Fox’s Sleepy Hollow (Mondays, 9/8C) is a show that blends Hawthorne, Rip Van Winkle and Revelations within a flexible cop show/semi-procedural format. It’s goofy, weird, scary and oddly compelling in equal measures.
Executive Producers Alex Kurtzman and Roberto Orci spoke with members of the press/bloggers earlier this week to tease the series and explain how its unique mix of elements came about.
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Roberto Orci: Sure. Well, a young and very talented man named Phil Iscove, who at the time was an assistant at UTA, came in and said, “You know, I had this idea of doing a modern day Sleepy Hollow and maybe the way to get into modern day is to fuse it with a lot of the ideas in Rip Van Winkle, and, you know, the idea would be that Ichabod Crane was put to sleep in some way and woke up 250 years after the Revolutionary War,” and we said, “Where do we sign up?”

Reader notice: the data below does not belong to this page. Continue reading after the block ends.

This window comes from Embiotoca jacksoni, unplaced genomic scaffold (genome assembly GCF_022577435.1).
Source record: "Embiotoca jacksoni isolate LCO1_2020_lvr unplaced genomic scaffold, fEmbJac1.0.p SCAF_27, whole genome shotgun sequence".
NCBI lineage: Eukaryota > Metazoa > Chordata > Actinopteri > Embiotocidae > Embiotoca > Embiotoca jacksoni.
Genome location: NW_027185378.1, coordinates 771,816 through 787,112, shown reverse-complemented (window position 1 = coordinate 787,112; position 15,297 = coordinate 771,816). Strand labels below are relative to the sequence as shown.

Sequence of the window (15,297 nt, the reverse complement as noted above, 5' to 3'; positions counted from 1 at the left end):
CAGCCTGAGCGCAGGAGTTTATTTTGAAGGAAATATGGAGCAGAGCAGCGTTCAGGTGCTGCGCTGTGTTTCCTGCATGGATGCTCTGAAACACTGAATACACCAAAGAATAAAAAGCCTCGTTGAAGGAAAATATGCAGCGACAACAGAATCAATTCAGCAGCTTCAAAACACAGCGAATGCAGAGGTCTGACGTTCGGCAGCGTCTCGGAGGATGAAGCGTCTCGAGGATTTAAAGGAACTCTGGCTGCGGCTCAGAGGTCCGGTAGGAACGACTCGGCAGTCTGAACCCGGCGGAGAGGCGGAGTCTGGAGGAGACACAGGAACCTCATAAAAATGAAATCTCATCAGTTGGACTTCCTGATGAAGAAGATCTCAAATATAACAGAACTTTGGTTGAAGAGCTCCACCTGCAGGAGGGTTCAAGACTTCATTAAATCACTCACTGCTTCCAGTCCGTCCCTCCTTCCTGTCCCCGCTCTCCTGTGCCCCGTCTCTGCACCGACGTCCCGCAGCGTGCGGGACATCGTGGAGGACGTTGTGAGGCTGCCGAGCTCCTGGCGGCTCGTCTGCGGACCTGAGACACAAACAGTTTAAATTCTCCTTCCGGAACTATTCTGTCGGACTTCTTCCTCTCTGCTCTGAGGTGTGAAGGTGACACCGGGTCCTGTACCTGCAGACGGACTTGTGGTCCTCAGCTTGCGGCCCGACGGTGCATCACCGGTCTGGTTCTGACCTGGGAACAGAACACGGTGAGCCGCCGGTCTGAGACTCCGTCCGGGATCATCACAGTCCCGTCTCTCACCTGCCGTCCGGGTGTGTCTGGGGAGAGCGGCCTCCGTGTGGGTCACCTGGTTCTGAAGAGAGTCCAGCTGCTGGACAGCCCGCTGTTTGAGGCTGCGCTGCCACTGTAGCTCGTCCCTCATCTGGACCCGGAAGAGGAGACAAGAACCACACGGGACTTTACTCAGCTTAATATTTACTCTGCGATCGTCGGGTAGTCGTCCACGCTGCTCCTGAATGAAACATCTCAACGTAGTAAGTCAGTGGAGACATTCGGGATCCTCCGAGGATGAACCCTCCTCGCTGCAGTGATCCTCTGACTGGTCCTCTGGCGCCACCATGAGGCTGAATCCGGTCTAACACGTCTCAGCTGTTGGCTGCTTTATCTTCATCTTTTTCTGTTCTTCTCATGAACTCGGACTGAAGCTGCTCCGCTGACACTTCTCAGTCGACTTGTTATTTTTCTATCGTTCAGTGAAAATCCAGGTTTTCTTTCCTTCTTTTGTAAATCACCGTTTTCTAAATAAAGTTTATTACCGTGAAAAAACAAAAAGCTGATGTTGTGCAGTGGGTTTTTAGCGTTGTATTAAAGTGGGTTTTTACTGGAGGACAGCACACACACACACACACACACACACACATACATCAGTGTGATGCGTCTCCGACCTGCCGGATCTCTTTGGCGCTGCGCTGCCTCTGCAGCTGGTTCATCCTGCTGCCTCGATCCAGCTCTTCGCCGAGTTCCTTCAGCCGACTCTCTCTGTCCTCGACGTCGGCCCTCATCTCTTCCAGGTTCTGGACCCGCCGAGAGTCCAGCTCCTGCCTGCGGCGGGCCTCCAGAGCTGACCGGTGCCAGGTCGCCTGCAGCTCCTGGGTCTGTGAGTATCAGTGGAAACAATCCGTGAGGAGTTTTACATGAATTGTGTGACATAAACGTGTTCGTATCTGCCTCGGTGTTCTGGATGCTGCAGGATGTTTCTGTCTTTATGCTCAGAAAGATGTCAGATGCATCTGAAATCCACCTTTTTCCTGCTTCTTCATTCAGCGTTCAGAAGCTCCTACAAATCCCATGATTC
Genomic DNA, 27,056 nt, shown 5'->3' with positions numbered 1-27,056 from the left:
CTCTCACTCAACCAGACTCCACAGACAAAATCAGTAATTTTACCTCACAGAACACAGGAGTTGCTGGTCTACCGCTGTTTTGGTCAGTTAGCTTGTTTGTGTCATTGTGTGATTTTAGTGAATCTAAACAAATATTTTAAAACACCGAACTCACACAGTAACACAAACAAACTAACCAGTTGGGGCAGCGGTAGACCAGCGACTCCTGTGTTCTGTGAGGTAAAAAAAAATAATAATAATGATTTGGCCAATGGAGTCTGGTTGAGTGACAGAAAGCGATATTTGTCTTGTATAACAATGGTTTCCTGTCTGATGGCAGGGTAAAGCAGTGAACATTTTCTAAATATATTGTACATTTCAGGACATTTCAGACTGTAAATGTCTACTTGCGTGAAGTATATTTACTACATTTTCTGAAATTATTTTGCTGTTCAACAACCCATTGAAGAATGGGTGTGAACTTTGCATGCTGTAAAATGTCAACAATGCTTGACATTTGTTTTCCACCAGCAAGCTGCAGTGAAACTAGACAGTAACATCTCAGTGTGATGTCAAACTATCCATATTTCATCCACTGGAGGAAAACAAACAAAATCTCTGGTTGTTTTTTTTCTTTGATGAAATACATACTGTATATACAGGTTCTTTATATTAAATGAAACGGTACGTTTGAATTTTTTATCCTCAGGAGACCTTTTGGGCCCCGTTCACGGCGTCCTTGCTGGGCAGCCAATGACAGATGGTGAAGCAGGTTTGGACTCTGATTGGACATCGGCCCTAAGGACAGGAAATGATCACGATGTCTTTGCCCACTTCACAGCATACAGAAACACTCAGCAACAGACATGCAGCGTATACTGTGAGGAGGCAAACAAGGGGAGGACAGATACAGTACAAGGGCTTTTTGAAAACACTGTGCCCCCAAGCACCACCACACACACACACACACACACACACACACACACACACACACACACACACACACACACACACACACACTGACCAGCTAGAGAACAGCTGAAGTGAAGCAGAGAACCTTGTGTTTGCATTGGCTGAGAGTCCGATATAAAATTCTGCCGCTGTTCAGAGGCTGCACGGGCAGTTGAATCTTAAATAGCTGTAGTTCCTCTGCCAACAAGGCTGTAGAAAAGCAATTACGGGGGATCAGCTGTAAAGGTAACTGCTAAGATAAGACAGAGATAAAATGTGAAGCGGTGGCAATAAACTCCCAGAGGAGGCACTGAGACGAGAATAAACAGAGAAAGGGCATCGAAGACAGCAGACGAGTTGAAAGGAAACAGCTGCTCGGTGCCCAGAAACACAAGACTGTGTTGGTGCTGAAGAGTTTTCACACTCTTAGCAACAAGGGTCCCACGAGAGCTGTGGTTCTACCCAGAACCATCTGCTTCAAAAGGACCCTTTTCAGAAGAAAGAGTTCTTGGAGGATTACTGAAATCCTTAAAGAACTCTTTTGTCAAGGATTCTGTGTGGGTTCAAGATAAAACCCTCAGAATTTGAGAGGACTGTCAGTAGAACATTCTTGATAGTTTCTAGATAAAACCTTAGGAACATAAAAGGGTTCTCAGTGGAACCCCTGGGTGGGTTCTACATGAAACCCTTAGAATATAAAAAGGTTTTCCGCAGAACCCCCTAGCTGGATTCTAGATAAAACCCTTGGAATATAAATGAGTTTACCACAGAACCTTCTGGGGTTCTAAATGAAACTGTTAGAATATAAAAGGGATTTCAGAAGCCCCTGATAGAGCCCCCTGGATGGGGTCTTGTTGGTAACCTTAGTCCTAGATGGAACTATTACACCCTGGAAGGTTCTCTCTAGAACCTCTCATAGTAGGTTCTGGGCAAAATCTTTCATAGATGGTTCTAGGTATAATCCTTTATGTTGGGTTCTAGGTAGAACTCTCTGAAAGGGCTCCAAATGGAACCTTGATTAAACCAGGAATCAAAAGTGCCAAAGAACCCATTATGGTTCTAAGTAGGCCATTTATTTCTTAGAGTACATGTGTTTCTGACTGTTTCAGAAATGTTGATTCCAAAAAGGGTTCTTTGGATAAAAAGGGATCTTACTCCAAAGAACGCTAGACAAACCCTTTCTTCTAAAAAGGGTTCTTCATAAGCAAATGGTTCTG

So from that point, we started developing it together over the course of about eight months. When we pitched it to FOX, they jumped on it right away, which was great because that was really our hope; it just felt like the exact right network for the show. They have been wildly supportive since we started and it’s been this kind of wonderful, crazy evolution to where we are now.
Let me preface my question, by saying that I am a really big fan of you guys work. I think that you guys are really the cream of the crop when it comes to producing. I’m wondering, though, what sort of has appealed to you of late about of these sort of nostalgic projects? When you look at a Hawaii Five-O, a Star Trek, a Spider Man, now a Sleepy Hollow, what sort of excites you guys about retelling or reimagining these already sort of popular stories?